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ing a receiver regard should be had to qualification, testimony so relevant and clear, it may not be with. without reference to the nomination of the solicitor out advantage to set forth in this part of the report of the party having the carriage of the order, it the description of the mode of letting land to a tenant appears by his evidence that the court has succeeded under the court. in obtaining a competent and useful receiver. The

“What is the course of the court with reference security required is frequently very large, amount to the letting of lands, as contrasted with a case in ing to two year's rental, so that when the appoint. which the inheritor lets land to a tenant? There ment is about to be made a candidate procured by ceiver circulates handbills in the neighbourhood the plaintiff's solicitor is ready with his security, stating that on a certain day in the Master's office and competition is virtually excluded. It would in Dublin, certain lands will be set up to be let. The appear that by an alteration in the time and manner tenants may come, or send up some one to appear of accounting, the necessity for so large a security, for them; and it is a regular auction; they bid and in the form of a recognizance, might be avoided against each other for certain farms, upon such terms and this of itself would be a step in favour of com- as they propose, and the highest bidder carries it

: petition. Forms and amount of security less diffi- and immediately they are called upon, before they cult to complete, and equally satisfactory, might be leave the office, to lodge £6 48. 4d. for the lease and sanctioned with advantage.

the recognizance, in which there must be two sure. Your committee agree in the opinion that it is ties. against public policy to allow any member of the “ In addition to the lease they have to perfect a legal profession to act as a receiver, unless by, spe- recognizance? Yes; they have to perfect a recog. cial order of the court, made on notice to all the nizance with two sureties, which I cannot but think parties in the cause or matter pending, where the is a very mischievous thing. No person will court may, under peculiar circumstances, consider surety for a tenant but one of themselves; and de the appointment entitled to its sanction. By a re either presents men who qualify upon oath, but turn of the receivers under the courts of equity in really have no means, or he draws in one of that Ireland, which has been made to the house and re- class which ought to be regarded with the greatest ferred to your committee, it appears that in many interest I mean the solvent and industrious clas instances receivers have been appointed and are now of persons. I never knew an instance in which acting in contravention of the rules of the courts. It money was recovered from the tenant's surety; and would seem to be of importance to have every one I was always glad that it was so, for I felt that it removed who has been so appointed, and so con- would be a very painful thing to drag down, tinues to act; the costs of obtaining such removal perhaps, the most useful man on the estate in the to be paid by the receiver and any solicitor or party ruin of his neighbour ; but in nine cases out of ten in the cause or matter who has procured the appoint- the sureties are persons who swear themselves to ment. It would also be advisable to have the ac- be worth so much, when they really are not; all counts of receivers inspected and balanced with con that is a very expensive operation. This difficalty venient dispatch up to some fixed period. In the has been felt by the masters so much that they have present state of the country, and the difficulties agreed that in every case where the rent is not more which press on proprietors, the most vigorous and than £15 they will allow a mere agreement upon a efficient steps should be taken promptly to relieve stamp to be received.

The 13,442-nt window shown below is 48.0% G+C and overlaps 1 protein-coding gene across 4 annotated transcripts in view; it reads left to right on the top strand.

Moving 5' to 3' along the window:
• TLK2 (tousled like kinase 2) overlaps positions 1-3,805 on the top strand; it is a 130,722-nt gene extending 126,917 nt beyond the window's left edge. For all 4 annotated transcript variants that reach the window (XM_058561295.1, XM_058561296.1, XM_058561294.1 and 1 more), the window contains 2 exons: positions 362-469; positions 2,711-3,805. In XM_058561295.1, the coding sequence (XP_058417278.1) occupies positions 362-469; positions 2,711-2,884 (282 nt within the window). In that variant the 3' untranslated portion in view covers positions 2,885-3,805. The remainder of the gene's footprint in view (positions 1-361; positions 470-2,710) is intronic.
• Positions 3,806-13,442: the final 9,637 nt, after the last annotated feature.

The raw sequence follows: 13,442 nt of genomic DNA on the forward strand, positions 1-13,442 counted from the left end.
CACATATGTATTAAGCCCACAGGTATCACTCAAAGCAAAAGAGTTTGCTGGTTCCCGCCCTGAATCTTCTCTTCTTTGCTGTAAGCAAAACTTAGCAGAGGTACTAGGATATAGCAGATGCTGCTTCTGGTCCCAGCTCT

We find it utterly impossiproperty from the abuses of a system so ruinous to ble to induce those poor men to give this large sun private rights and discreditable to the administration of money. of justice.

“Do you think that recognizances might be, withYour committee would recommend that the courts out the slightest diminution of security, done away of equity should be aided by whatever legislation is with ?- With great advantage. proper to enable them to arrange and execute such a “ Of what items is that sum of £6 48. 4d. comcode of rules as would be likely to encourage, if not pounded which you mentioned as being required to secure the selection of a competent person as receiv- be deposited ?—There is £3 14s. for stamp duties